4. The Futurist Approach- Higher education, or at least support for higher education by the government, should be in skills that are either directly marketable or closely lead to skills that are directly marketable. These include STEM as a modern quadrivium (replacing the sixth-century scholar Cassiodorus’ arithmetic, geometry, music, astronomy) and foreign languages, business, and I don’t know the fine arts (which is to say actually creating works of art instead of merely appreciating them in many syllables as is alleged to be taught in the humanities) as a modern trivium (replacing grammar, rhetoric and logic).
    5. The Realist Approach- (a) People should be literate and numerate, and expecting people of at least moderate intelligence to spend a few years in higher education is good because it gives talented people who may have been behind their peers because of negative influences while they were children or youths a chance to catch up so they are not short-sightedly neglected by employers or creditors etc. (b) Not only does higher education give people a chance to catch up, but judging people based on how fancy their higher education was is a “signal” that in all likelihood (too lazy to look up or link to any facts) has less problematic disparate impact on the basis of ethnicity, sex etc. than other criteria. (c) People must learn. Even if Business-Foreign Language-Fine arts-STEM are a priority, it is sort of important for people of at least moderate intelligence to spend some time learning about how there are Creatures in Creation that are different from them. If people do not want to study BFFSTEM then they might as well study what we now call, the liberal arts, maybe closer to the politically-correct approach than to the traditionalist approach.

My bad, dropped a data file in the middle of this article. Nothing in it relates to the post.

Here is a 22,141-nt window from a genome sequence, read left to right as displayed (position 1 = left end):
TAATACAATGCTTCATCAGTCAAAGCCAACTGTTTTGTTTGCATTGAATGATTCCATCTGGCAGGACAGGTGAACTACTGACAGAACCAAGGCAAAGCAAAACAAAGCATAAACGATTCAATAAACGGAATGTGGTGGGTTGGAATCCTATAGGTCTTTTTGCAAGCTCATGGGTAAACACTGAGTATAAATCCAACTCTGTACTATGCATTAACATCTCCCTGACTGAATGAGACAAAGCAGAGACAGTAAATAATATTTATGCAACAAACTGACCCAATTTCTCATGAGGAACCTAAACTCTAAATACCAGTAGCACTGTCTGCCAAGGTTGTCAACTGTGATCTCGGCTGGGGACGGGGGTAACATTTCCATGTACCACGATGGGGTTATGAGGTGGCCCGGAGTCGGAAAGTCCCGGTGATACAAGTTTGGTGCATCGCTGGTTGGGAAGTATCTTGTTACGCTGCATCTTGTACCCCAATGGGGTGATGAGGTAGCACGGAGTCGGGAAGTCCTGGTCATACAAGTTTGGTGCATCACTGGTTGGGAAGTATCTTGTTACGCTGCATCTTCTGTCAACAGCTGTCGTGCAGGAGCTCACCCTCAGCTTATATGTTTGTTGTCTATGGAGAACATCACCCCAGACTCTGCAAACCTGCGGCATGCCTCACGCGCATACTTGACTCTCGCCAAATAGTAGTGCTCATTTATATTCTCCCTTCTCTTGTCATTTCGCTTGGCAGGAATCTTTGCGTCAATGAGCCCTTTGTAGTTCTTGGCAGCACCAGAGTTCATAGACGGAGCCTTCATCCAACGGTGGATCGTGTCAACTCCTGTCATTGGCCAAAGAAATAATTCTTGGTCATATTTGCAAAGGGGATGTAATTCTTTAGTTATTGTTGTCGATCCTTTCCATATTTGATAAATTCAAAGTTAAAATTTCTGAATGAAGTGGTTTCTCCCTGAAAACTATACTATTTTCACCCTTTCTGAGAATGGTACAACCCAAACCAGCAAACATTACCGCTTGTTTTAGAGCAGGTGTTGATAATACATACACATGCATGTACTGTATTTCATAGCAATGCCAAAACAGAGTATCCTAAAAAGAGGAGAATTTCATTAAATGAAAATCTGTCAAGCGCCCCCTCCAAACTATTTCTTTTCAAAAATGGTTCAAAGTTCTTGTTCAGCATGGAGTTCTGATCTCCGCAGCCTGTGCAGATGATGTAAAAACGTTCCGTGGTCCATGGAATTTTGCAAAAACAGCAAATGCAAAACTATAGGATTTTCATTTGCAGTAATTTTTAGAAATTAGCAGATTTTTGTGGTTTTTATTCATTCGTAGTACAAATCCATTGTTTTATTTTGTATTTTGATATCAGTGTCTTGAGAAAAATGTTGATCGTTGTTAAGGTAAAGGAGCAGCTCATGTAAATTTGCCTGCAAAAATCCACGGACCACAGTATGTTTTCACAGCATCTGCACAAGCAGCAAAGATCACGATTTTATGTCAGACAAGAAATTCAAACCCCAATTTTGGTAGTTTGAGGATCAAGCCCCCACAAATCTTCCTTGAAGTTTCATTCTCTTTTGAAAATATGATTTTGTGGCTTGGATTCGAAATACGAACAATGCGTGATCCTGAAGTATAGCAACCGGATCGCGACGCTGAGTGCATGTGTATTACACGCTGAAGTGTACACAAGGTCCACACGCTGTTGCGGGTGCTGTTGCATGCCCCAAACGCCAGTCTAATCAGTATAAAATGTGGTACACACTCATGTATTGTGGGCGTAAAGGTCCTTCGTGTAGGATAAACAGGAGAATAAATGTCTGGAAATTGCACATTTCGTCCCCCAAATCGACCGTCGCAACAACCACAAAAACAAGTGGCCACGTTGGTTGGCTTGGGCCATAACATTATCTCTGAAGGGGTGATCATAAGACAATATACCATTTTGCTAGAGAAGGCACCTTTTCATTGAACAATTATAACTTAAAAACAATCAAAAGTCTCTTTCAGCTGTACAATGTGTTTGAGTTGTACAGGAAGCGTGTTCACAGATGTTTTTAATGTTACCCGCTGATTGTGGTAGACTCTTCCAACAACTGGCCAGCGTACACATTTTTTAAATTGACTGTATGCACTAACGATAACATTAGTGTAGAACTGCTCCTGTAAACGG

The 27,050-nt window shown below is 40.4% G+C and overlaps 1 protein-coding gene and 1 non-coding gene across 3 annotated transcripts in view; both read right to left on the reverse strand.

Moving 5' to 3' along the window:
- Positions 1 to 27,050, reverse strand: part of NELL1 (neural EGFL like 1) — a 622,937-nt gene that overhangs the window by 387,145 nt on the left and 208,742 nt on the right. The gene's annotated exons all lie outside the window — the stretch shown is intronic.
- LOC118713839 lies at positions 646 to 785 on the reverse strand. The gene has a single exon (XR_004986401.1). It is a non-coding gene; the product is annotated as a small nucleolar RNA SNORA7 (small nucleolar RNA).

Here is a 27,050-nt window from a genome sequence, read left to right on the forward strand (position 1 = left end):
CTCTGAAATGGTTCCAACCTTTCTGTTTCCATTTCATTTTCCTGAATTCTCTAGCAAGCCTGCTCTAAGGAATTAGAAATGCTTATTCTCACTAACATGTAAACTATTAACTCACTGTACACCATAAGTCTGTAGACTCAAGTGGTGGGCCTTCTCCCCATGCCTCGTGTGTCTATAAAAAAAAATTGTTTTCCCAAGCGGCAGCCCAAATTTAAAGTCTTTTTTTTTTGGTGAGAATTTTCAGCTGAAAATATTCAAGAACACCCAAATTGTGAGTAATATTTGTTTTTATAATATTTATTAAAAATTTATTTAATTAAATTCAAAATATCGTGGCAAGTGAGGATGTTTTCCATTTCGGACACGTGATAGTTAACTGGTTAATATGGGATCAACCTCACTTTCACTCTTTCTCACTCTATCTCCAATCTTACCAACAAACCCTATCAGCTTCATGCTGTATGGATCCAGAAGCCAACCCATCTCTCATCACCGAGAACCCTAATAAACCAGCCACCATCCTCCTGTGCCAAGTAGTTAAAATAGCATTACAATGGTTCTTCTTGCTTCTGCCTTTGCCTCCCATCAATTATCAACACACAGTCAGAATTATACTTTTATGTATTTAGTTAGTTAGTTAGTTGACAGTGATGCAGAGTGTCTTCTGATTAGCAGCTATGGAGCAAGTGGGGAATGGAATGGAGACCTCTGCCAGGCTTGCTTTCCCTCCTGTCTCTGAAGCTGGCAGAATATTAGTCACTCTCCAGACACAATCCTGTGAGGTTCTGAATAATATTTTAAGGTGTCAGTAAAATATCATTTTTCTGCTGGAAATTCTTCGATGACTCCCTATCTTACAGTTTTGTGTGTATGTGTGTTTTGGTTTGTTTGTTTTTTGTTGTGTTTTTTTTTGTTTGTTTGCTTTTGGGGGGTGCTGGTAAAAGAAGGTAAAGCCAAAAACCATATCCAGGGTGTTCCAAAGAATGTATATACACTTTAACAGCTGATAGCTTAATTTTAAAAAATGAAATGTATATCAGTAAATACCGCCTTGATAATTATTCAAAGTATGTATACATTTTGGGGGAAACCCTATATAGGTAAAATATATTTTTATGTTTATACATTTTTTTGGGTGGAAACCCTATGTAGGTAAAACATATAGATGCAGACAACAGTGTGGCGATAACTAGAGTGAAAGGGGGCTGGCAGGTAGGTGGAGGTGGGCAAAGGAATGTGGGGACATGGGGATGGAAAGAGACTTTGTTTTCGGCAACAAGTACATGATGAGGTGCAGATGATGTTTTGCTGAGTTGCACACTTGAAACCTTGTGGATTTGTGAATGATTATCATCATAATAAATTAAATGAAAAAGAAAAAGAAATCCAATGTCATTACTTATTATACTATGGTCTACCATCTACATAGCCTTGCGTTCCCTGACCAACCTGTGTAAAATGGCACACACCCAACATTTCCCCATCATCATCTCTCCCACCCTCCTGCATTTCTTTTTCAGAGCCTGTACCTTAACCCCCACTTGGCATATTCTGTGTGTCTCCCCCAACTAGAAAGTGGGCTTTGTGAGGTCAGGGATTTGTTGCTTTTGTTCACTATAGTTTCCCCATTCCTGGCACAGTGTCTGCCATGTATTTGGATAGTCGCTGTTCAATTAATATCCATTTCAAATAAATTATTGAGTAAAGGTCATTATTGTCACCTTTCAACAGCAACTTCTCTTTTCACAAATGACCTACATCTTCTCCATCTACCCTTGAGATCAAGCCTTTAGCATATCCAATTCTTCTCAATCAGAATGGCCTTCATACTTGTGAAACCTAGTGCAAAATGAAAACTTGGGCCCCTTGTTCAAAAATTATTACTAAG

1. I’m not sure if that list is exhaustive. In particular, it doesn’t seem to include the British type of university; in the UK, almost all universities are charities (either registered or by statute).

      The primary charitable goals that British universities pursue are of course the advancement of higher education and science, but they generally also have several ancillary charitable goals, such as promotion of the arts or rectifying social ills. (Unlike a general non-profit or not-for-profit organization, which is basically just a business entity without the goal of making a profit, a charity is much more restricted in what it can do.) For example, the University of Manchester claims the following in its Statement of Public Benefit (without even a hint of apology):

      The third specific goal of the “Manchester 2015 Agenda” is to make the University a force for good, locally, nationally and internationally, by bringing knowledge to bear on the great issues facing the world in the 21st century, and by producing graduates prepared to exercise social leadership and environmental responsibility.

      Obviously, behind all the noble talk, there’s still the very real world of budget constraints and the nitty-gritty bureaucracy of any major organization. But there’s still a substantial difference between this kind of university and the grants factory that UVA apparently aspires to be.

  10. i knew when i saw this post with 65 comments attached to it that this would be filled with the bellmore.

    i did not know that i would be treated to no less than 4 scorched earth takedowns of his comments.